Recent research from CU Boulder may have finally revealed why humans tend to get sick from airborne viral diseases more often in drier environments.
The study found that airborne particles carrying a mammalian coronavirus closely related to the virus which causes COVID-19 remain infectious for twice as long in drier air, in part because the saliva emitted with them serves as a protective barrier around the virus, especially at low humidity levels.
PhD student Shelby Buckley has made the research trip of a lifetime – studying the impacts of climate change up close and personal on a five-week trip to the Arctic aboard the Kronprins Haakon icebreaking ship.
It offered a unique chance to personally collect ice core and seawater samples and experience the excitement and fears of life on top of the world.
In 2021, a quick-moving, grass-fueled wildfire in suburban Boulder County burned 6,000 acres and destroyed more than 1,000 homes.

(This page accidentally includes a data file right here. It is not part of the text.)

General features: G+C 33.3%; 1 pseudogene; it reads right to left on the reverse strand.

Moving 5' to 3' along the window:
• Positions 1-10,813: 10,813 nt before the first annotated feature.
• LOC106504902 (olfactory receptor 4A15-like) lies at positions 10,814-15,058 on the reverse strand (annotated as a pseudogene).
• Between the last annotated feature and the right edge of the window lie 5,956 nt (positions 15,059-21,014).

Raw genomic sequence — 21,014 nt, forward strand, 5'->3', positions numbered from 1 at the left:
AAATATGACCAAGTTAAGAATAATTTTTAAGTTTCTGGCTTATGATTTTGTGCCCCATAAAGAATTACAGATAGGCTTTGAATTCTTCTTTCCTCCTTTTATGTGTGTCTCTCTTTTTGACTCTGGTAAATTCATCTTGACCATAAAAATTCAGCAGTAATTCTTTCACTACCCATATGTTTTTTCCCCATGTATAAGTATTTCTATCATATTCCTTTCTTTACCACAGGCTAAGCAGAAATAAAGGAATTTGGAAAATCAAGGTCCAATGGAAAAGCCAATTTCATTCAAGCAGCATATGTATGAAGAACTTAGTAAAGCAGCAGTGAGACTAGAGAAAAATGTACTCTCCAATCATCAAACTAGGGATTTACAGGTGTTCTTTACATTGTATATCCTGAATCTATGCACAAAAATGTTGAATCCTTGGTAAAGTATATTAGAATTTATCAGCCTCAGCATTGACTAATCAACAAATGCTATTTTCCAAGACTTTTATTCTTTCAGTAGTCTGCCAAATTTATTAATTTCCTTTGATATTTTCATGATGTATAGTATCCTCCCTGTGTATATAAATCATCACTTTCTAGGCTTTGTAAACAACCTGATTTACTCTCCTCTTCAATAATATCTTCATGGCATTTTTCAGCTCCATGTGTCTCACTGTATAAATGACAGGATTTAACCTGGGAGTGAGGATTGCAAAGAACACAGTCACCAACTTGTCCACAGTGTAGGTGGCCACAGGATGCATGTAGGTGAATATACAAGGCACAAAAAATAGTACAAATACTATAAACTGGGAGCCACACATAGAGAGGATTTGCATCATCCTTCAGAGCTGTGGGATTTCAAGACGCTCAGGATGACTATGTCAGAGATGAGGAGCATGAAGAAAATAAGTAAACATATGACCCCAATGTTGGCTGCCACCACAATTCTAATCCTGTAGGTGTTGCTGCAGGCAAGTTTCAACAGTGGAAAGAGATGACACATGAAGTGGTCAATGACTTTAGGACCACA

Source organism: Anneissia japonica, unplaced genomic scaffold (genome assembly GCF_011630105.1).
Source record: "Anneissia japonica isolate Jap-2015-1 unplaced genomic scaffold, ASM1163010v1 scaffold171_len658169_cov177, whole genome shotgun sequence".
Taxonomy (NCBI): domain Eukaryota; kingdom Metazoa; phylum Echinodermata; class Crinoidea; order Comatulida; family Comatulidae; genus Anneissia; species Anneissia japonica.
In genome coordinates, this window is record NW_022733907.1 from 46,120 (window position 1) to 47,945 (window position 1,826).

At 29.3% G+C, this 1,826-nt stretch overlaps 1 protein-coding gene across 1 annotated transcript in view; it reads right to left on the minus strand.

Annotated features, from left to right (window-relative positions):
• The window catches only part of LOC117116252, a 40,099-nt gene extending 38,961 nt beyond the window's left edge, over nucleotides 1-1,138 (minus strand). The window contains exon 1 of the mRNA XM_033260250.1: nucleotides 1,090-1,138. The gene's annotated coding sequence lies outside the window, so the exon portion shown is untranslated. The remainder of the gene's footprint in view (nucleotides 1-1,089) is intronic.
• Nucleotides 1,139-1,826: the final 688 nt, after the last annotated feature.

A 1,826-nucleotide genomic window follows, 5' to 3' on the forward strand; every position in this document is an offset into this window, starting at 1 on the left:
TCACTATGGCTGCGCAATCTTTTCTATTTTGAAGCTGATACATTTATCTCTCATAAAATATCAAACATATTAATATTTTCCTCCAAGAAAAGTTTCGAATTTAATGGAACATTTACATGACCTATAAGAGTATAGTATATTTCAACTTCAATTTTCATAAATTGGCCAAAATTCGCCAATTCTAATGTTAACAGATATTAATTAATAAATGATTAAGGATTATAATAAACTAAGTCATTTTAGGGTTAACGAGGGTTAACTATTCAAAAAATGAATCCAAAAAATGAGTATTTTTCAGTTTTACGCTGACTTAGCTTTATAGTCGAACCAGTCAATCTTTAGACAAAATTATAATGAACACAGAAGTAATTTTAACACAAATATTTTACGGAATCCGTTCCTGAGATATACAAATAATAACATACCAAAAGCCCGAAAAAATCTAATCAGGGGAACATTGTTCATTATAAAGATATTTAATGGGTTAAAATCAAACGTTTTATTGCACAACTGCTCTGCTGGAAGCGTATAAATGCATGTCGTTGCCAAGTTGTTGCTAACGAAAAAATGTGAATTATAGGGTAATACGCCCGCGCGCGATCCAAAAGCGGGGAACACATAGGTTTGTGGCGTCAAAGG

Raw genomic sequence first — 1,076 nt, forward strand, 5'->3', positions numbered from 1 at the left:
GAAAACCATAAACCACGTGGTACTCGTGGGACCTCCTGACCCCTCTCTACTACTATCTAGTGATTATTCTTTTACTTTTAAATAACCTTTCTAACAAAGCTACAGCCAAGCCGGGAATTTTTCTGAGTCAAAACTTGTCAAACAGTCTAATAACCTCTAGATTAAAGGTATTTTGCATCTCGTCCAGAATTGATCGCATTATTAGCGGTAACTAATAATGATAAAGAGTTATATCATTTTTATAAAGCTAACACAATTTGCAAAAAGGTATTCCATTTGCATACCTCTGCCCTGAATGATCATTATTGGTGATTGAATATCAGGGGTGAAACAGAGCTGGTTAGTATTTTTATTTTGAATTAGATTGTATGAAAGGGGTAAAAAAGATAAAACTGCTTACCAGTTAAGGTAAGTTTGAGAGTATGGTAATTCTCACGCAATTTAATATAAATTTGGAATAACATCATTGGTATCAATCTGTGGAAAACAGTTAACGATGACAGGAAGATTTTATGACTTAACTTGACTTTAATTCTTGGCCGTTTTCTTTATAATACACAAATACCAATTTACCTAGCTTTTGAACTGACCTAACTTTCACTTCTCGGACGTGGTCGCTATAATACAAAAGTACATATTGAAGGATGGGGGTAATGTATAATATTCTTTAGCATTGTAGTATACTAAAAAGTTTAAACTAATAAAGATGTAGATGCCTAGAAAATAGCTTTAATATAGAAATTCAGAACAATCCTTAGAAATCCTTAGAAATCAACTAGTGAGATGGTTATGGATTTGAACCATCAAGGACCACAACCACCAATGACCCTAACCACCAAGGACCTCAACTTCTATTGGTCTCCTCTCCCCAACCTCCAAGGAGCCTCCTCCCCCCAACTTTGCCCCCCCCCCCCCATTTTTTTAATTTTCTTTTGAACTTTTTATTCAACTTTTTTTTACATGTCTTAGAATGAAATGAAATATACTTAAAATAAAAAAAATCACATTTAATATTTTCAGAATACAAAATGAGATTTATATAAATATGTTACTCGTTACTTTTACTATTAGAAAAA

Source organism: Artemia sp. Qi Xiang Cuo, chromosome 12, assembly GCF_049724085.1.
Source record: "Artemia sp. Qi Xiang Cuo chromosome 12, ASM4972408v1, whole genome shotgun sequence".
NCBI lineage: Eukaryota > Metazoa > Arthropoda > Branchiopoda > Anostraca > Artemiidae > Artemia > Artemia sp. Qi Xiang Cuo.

The Marshall Fire also spurred researchers to apply their expertise to the aftermath. One year later, dozens of ongoing research projects explore the science behind what happened and how we can mitigate future catastrophes amid a changing climate.
When gas leaks into and contaminates a household water well near an oil and gas drilling site, there is always a question of where it came from. Is it from a failure in the drilling or was the gas migrating naturally?
New research by a team led by a CU Boulder graduate could help definitively answer that question.